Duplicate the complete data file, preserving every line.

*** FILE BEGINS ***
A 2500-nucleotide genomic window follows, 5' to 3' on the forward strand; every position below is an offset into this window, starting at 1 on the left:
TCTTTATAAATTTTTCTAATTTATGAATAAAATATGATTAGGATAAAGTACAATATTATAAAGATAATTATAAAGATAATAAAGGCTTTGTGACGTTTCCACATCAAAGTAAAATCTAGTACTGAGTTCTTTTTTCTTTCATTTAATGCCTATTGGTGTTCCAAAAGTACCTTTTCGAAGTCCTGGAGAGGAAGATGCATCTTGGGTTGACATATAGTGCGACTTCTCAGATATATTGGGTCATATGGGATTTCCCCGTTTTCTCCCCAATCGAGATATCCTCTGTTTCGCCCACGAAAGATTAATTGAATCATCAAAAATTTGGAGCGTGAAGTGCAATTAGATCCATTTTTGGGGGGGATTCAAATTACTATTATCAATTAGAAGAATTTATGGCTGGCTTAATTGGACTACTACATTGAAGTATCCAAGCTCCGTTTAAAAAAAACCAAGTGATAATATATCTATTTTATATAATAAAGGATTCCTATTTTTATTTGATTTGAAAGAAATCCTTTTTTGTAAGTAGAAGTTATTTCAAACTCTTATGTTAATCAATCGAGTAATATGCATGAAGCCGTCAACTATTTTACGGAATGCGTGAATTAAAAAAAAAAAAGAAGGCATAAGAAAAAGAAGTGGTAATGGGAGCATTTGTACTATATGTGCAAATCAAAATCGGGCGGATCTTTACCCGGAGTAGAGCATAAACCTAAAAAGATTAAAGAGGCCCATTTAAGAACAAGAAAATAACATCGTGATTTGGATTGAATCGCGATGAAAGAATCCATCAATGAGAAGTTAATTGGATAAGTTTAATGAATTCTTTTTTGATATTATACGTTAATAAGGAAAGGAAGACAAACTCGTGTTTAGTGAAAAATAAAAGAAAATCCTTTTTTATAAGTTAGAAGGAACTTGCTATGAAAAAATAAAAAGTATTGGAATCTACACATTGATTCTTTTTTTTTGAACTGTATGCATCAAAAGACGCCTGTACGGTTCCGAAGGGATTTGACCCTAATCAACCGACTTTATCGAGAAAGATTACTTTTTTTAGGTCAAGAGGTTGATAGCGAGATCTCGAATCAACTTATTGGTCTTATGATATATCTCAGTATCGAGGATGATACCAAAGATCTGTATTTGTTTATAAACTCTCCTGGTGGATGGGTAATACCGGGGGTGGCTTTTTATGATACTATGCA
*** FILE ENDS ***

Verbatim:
A 2500-nucleotide genomic window follows, 5' to 3' on the forward strand; every position below is an offset into this window, starting at 1 on the left:
TCTTTATAAATTTTTCTAATTTATGAATAAAATATGATTAGGATAAAGTACAATATTATAAAGATAATTATAAAGATAATAAAGGCTTTGTGACGTTTCCACATCAAAGTAAAATCTAGTACTGAGTTCTTTTTTCTTTCATTTAATGCCTATTGGTGTTCCAAAAGTACCTTTTCGAAGTCCTGGAGAGGAAGATGCATCTTGGGTTGACATATAGTGCGACTTCTCAGATATATTGGGTCATATGGGATTTCCCCGTTTTCTCCCCAATCGAGATATCCTCTGTTTCGCCCACGAAAGATTAATTGAATCATCAAAAATTTGGAGCGTGAAGTGCAATTAGATCCATTTTTGGGGGGGATTCAAATTACTATTATCAATTAGAAGAATTTATGGCTGGCTTAATTGGACTACTACATTGAAGTATCCAAGCTCCGTTTAAAAAAAACCAAGTGATAATATATCTATTTTATATAATAAAGGATTCCTATTTTTATTTGATTTGAAAGAAATCCTTTTTTGTAAGTAGAAGTTATTTCAAACTCTTATGTTAATCAATCGAGTAATATGCATGAAGCCGTCAACTATTTTACGGAATGCGTGAATTAAAAAAAAAAAAGAAGGCATAAGAAAAAGAAGTGGTAATGGGAGCATTTGTACTATATGTGCAAATCAAAATCGGGCGGATCTTTACCCGGAGTAGAGCATAAACCTAAAAAGATTAAAGAGGCCCATTTAAGAACAAGAAAATAACATCGTGATTTGGATTGAATCGCGATGAAAGAATCCATCAATGAGAAGTTAATTGGATAAGTTTAATGAATTCTTTTTTGATATTATACGTTAATAAGGAAAGGAAGACAAACTCGTGTTTAGTGAAAAATAAAAGAAAATCCTTTTTTATAAGTTAGAAGGAACTTGCTATGAAAAAATAAAAAGTATTGGAATCTACACATTGATTCTTTTTTTTTGAACTGTATGCATCAAAAGACGCCTGTACGGTTCCGAAGGGATTTGACCCTAATCAACCGACTTTATCGAGAAAGATTACTTTTTTTAGGTCAAGAGGTTGATAGCGAGATCTCGAATCAACTTATTGGTCTTATGATATATCTCAGTATCGAGGATGATACCAAAGATCTGTATTTGTTTATAAACTCTCCTGGTGGATGGGTAATACCGGGGGTGGCTTTTTATGATACTATGCA